Case Law Details

Case Name : M/s. FL Smidth Minerals Pvt. Ltd Vs The Deputy Commissioner of Income Tax (Madras High Court)
Appeal Number : TCA. No. 38 of 2010
Date of Judgement/Order : 03/06/2013
Related Assessment Year :
The assessee’s contention is that the provision made towards the non performance guarantee is more in the nature of warranty. Thus, the company assured quality and performance and on any shortfall agreed for damages making provision based on the performance capacity of the machineries supplied. Based on the materials available, on the assured capacity of the machinery and the quality of the product, the assessee had worked out the provision. Consequently, we do not find any ground to support the reasoning of the Commissioner of Income Tax (Appeals) which persuaded the Tribunal to reject the assessee’s case. In this regard, we may point out that the decision of this Court reported in 293 ITR 311 CIT v. ROTORK CONTROLS INDIA LIMITED AND OTHERS was reversed by the Apex Court in the decision reported in [2009] 314 ITR 62 ROTORK CONTROLS INDIA P. LTD v. CIT, wherein the Apex Court held that a provision is recognized when an enterprise has a present obligation as a result of a past event; that it is probable that an outflow of resources will be required to settle the obligation and a reliable estimate can be made on the amount of the obligation. If these conditions are not met, no provision could be recognized. Although the Commissioner of Income Tax (Appeals) pointed out the obligation that had arisen to the company has to be seen by reason of its assurance given on the aspect of quality production and the extent of production, yet he failed to take it to the logical end in granting the relief. Thus, when the company made reliable estimate based on the performance capacity and the quality therein and the materials relating thereto, we do not find any justifiable ground to reject the plea of the assesee on the provision made to the extent of Rs.20 lakhs. The Commissioner of Income Tax (Appeals) pointed out to the distinction between the liquidated damages for the delay execution and the liquidated damages for non performance. However, the Commissioner of Income Tax (Appeals) committed an error in his finding on the ground that the amount claimed in the nature of warranty was not stated so, but described as provision towards the liquidity damages. We do not find that the description of the claim would govern the claim on the provision for warranty when the terms of the agreement specifically provided that the liquidated damages was for non performance. Given the above fact, one can not reject the claim for provision made towards the warranty on the performance of the machineries supplied.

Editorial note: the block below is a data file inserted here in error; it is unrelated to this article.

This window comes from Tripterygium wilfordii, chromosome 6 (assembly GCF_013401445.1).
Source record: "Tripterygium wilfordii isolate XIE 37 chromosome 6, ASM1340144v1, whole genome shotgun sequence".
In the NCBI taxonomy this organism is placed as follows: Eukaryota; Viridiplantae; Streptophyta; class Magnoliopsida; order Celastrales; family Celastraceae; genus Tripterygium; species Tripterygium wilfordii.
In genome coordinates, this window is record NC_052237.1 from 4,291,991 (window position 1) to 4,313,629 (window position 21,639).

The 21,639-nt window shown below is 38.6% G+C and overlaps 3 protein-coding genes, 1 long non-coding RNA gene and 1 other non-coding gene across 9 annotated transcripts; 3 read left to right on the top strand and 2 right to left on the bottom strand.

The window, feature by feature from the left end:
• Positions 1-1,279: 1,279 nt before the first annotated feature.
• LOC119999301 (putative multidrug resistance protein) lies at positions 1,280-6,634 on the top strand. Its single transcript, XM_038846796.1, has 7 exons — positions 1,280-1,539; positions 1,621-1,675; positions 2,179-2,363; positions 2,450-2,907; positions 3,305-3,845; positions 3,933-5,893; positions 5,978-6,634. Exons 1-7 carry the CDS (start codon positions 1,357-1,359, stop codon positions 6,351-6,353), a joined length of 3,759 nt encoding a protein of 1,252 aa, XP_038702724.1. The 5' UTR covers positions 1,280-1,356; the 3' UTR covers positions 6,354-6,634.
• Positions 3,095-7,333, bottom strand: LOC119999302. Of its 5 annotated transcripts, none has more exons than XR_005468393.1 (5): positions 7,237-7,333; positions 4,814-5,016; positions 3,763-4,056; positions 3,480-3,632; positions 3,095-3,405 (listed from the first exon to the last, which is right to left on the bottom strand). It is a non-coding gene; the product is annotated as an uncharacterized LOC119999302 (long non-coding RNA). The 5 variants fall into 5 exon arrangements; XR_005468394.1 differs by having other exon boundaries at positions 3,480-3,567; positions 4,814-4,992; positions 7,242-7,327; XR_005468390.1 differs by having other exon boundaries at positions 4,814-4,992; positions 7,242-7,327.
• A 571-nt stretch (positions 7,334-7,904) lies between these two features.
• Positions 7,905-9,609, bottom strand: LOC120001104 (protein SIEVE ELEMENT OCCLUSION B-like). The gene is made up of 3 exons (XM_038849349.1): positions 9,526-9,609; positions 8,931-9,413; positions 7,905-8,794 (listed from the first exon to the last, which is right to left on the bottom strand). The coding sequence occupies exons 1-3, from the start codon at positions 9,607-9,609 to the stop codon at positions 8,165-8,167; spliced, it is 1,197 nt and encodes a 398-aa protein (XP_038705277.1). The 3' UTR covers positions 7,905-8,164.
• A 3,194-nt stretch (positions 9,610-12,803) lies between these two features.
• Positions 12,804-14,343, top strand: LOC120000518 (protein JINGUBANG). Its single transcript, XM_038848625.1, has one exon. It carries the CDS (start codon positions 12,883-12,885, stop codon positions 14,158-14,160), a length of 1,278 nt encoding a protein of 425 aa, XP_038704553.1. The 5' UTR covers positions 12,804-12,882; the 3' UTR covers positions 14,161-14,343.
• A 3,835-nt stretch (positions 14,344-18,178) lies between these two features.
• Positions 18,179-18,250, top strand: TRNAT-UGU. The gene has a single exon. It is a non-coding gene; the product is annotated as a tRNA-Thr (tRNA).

As far as the balance provision of Rs.20 lakhs towards rectification expenses is concerned, it was stated that the said provision was based on the information that some of the equipments supplied by the company required repair and replacement and that technical team estimated such expenses for making provision in the account. The claim thus based on materials and the information of the technical team, the claim would certainly fall for consideration within the dictum of decision of the Apex Court reported in (2009) 314 ITR 62 ‐ ROTORK CONTROLS INDIA P. LTD v. CIT. In the circumstances, we have no hesitation in setting aside the Tribunal’s order in rejecting the claim of the assessee in respect of assessee’s claim to the tune of Rs.40 lakhs being provision towards warranty. Consequently, the order of the Tribunal is set aside and the above Tax Case (Appeal) is allowed. No costs.

In the High Court of Judicature at Madras Dated: 03.06.2013

Coram

The Honorable Mrs.JUSTICE CHITRA VENKATARAMAN and

The Honorable Ms.JUSTICE K.B.K.VASUKI

TCA. No. 38 of 2010

M/s. FL Smidth Minerals Pvt. Ltd

Vs.

The Deputy Commissioner of Income Tax

Tax Case Appeal against the order of the Income Tax Appellate Tribunal, Chennai ‘C’ Bench, dated 15.5.2009 passed in I.T.A. No. 1578/MDS/2008.

JUDGMENT

(Judgment of the Court was delivered by CHITRAVENKATARAMAN,J.)

The above Tax Case Appeal is filed at the instance of the assessee as against the order of Income Tax Appellate Tribunal in respect of assessment year 2003‐04. The Tax Case Appeal was admitted on the following substantial questions of law:‐

(i) Whether on the facts and in the circumstances of the case the Income Tax Appellate Tribunal is right in law in confirming the dis allowance of Rs.40 lakhs on account of the provision for warranty?

(ii) Whether on the facts and in the circumstances of the case the Income Tax Appellate Tribunal is right in law in confirming the addition of Rs.87,74,691/- on account of the write back of the provision?

2. The facts leading to filing of tax case appeal are as follows:-The assessee company is engaged in the business of designing, engineering, supply and installation of plant and equipments used in mining and mineral processing industry. The assessee company is subsidiary of FL Smidth Minerals Holding APS, Denmark. In computing the income for the assessment year 2003-04, the assessee claimed deduction regarding provision for warranty claims. The contention of the assessee is that this provision was made based on scientific data related to the past experience, nature of the contract and the plausible client claims.

3. It is seen from the facts projected before us that the assessee had made provision for warranty expenses amounting to Rs.1,53,21,630/-. According to the Revenue, the provision being unascertained liabilities, same was not allowable. It is seen from the data given in the order of the Tribunal that the claim to an extent of Rs.1,13,21,638/- were related to retention money for the liquidated damages. Following the order passed by the Tribunal in M.P.No. 283/ Mds/ 2003 in I.T.A. No. 2002 & 197/ Mds/2000 dated 21.7.2004, after analyzing the different clauses in various agreements, the Commissioner of Income Tax Appeals allowed the claims. This was challenged by the Revenue before the Tribunal. In respect of dis allowance to the claim of Rs.40 lakhs as referrable to liquidated damages, the assessee went on appeal before the Tribunal. The Tribunal after hearing both the parties, confirmed the order of the Commissioner of Income Tax (Appeals). Hence, the above appeal by the assessee.